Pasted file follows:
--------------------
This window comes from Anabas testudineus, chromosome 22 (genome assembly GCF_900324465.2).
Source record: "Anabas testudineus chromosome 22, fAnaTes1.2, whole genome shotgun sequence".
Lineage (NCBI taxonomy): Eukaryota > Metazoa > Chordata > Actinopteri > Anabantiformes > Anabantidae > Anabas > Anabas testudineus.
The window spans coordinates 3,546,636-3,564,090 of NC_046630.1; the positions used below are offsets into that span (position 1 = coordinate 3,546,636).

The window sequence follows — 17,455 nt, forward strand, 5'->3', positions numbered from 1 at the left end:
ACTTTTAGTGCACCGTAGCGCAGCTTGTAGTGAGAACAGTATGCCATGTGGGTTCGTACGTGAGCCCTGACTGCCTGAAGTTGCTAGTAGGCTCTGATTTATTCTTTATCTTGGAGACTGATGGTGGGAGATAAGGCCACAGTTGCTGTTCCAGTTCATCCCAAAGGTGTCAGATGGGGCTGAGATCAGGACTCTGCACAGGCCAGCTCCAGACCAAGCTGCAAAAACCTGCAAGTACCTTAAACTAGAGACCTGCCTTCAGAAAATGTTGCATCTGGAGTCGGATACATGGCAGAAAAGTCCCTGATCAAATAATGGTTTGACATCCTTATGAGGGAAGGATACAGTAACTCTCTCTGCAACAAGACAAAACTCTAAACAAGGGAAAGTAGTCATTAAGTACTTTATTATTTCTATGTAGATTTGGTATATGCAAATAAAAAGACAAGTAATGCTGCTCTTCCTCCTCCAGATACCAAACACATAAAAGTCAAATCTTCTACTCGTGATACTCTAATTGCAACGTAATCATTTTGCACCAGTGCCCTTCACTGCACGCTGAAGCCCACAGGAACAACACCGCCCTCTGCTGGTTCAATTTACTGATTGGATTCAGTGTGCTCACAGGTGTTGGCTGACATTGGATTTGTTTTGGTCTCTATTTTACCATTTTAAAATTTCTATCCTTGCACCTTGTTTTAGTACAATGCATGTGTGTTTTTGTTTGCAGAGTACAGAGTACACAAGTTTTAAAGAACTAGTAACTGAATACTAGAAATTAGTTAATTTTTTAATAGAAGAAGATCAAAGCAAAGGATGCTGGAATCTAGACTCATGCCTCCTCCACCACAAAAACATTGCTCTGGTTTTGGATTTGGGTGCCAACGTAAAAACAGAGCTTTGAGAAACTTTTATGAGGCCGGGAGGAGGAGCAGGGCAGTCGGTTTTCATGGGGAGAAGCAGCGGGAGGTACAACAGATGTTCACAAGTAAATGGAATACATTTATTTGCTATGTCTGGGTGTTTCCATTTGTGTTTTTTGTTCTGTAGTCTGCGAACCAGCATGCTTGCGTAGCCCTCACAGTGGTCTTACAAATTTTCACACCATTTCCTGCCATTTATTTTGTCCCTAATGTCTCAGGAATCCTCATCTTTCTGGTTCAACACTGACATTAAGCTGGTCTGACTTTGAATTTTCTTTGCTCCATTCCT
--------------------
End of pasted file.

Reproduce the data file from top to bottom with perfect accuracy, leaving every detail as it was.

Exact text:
This window comes from Anabas testudineus, chromosome 22 (genome assembly GCF_900324465.2).
Source record: "Anabas testudineus chromosome 22, fAnaTes1.2, whole genome shotgun sequence".
Lineage (NCBI taxonomy): Eukaryota > Metazoa > Chordata > Actinopteri > Anabantiformes > Anabantidae > Anabas > Anabas testudineus.
The window spans coordinates 3,546,636-3,564,090 of NC_046630.1; the positions used below are offsets into that span (position 1 = coordinate 3,546,636).

The window sequence follows — 17,455 nt, forward strand, 5'->3', positions numbered from 1 at the left end:
ACTTTTAGTGCACCGTAGCGCAGCTTGTAGTGAGAACAGTATGCCATGTGGGTTCGTACGTGAGCCCTGACTGCCTGAAGTTGCTAGTAGGCTCTGATTTATTCTTTATCTTGGAGACTGATGGTGGGAGATAAGGCCACAGTTGCTGTTCCAGTTCATCCCAAAGGTGTCAGATGGGGCTGAGATCAGGACTCTGCACAGGCCAGCTCCAGACCAAGCTGCAAAAACCTGCAAGTACCTTAAACTAGAGACCTGCCTTCAGAAAATGTTGCATCTGGAGTCGGATACATGGCAGAAAAGTCCCTGATCAAATAATGGTTTGACATCCTTATGAGGGAAGGATACAGTAACTCTCTCTGCAACAAGACAAAACTCTAAACAAGGGAAAGTAGTCATTAAGTACTTTATTATTTCTATGTAGATTTGGTATATGCAAATAAAAAGACAAGTAATGCTGCTCTTCCTCCTCCAGATACCAAACACATAAAAGTCAAATCTTCTACTCGTGATACTCTAATTGCAACGTAATCATTTTGCACCAGTGCCCTTCACTGCACGCTGAAGCCCACAGGAACAACACCGCCCTCTGCTGGTTCAATTTACTGATTGGATTCAGTGTGCTCACAGGTGTTGGCTGACATTGGATTTGTTTTGGTCTCTATTTTACCATTTTAAAATTTCTATCCTTGCACCTTGTTTTAGTACAATGCATGTGTGTTTTTGTTTGCAGAGTACAGAGTACACAAGTTTTAAAGAACTAGTAACTGAATACTAGAAATTAGTTAATTTTTTAATAGAAGAAGATCAAAGCAAAGGATGCTGGAATCTAGACTCATGCCTCCTCCACCACAAAAACATTGCTCTGGTTTTGGATTTGGGTGCCAACGTAAAAACAGAGCTTTGAGAAACTTTTATGAGGCCGGGAGGAGGAGCAGGGCAGTCGGTTTTCATGGGGAGAAGCAGCGGGAGGTACAACAGATGTTCACAAGTAAATGGAATACATTTATTTGCTATGTCTGGGTGTTTCCATTTGTGTTTTTTGTTCTGTAGTCTGCGAACCAGCATGCTTGCGTAGCCCTCACAGTGGTCTTACAAATTTTCACACCATTTCCTGCCATTTATTTTGTCCCTAATGTCTCAGGAATCCTCATCTTTCTGGTTCAACACTGACATTAAGCTGGTCTGACTTTGAATTTTCTTTGCTCCATTCCT